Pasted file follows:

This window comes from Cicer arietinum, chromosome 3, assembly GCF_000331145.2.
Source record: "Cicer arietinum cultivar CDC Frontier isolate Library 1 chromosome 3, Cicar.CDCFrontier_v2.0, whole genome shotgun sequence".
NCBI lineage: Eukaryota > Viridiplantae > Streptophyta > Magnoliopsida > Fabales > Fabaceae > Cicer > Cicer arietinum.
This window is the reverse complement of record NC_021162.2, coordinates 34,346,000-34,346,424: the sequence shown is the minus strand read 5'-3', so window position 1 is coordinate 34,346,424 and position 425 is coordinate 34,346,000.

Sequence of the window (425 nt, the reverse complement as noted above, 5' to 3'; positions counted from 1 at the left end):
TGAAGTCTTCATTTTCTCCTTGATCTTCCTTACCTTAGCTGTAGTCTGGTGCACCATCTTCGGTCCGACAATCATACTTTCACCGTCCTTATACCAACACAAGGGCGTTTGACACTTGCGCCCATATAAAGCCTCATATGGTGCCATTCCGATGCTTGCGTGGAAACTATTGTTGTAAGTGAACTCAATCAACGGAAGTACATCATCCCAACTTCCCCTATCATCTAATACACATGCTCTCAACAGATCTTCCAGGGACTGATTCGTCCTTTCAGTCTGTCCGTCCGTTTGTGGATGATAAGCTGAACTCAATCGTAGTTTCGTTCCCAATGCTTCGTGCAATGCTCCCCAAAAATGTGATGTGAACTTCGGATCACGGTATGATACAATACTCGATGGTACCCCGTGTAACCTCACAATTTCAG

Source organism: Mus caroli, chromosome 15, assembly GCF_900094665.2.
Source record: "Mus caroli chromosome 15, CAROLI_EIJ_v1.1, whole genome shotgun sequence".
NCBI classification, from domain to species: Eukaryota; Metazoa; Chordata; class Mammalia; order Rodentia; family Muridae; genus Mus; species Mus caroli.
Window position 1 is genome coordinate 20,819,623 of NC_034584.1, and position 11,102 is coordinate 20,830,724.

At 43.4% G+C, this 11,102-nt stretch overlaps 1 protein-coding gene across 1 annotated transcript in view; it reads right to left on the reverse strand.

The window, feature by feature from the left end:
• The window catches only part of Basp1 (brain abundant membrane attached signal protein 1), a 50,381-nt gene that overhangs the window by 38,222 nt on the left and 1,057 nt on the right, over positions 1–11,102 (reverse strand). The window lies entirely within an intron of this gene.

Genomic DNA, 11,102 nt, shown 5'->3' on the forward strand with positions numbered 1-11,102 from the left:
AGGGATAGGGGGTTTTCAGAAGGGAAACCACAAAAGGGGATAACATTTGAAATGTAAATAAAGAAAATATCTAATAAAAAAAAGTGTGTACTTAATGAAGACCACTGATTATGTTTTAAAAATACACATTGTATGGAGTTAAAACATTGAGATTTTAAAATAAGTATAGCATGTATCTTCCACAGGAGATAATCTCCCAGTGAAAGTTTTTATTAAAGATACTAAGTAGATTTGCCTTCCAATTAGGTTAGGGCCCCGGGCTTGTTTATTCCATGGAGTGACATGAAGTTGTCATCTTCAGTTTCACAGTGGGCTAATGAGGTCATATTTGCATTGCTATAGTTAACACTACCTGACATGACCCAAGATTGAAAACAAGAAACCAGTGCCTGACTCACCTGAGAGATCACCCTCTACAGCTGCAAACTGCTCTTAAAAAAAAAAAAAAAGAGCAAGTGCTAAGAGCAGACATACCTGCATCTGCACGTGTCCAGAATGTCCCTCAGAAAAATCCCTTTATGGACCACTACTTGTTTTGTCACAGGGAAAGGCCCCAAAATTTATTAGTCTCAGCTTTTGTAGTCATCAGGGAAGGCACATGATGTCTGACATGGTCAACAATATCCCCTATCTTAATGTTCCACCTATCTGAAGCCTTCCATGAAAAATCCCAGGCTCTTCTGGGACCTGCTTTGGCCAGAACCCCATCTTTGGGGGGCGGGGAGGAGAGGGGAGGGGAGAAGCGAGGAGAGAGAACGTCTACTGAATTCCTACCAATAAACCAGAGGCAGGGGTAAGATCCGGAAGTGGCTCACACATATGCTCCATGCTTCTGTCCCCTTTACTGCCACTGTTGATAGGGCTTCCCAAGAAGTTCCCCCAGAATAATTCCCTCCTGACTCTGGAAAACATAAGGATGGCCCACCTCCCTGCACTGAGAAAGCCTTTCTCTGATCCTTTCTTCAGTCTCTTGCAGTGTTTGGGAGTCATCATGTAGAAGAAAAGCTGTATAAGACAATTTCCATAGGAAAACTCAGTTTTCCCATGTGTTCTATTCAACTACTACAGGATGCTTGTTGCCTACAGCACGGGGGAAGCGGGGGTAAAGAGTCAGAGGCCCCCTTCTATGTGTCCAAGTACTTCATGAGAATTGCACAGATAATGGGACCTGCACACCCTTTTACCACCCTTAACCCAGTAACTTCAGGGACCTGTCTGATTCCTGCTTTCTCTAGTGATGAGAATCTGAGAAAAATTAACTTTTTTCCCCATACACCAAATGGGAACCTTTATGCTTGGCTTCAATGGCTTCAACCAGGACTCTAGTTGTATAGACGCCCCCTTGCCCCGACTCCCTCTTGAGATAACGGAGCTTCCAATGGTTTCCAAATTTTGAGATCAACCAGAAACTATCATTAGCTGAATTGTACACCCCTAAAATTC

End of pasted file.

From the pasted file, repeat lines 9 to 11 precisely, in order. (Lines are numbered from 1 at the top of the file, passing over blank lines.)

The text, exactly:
NCBI classification, from domain to species: Eukaryota; Metazoa; Chordata; class Mammalia; order Rodentia; family Muridae; genus Mus; species Mus caroli.
Window position 1 is genome coordinate 20,819,623 of NC_034584.1, and position 11,102 is coordinate 20,830,724.

At 43.4% G+C, this 11,102-nt stretch overlaps 1 protein-coding gene across 1 annotated transcript in view; it reads right to left on the reverse strand.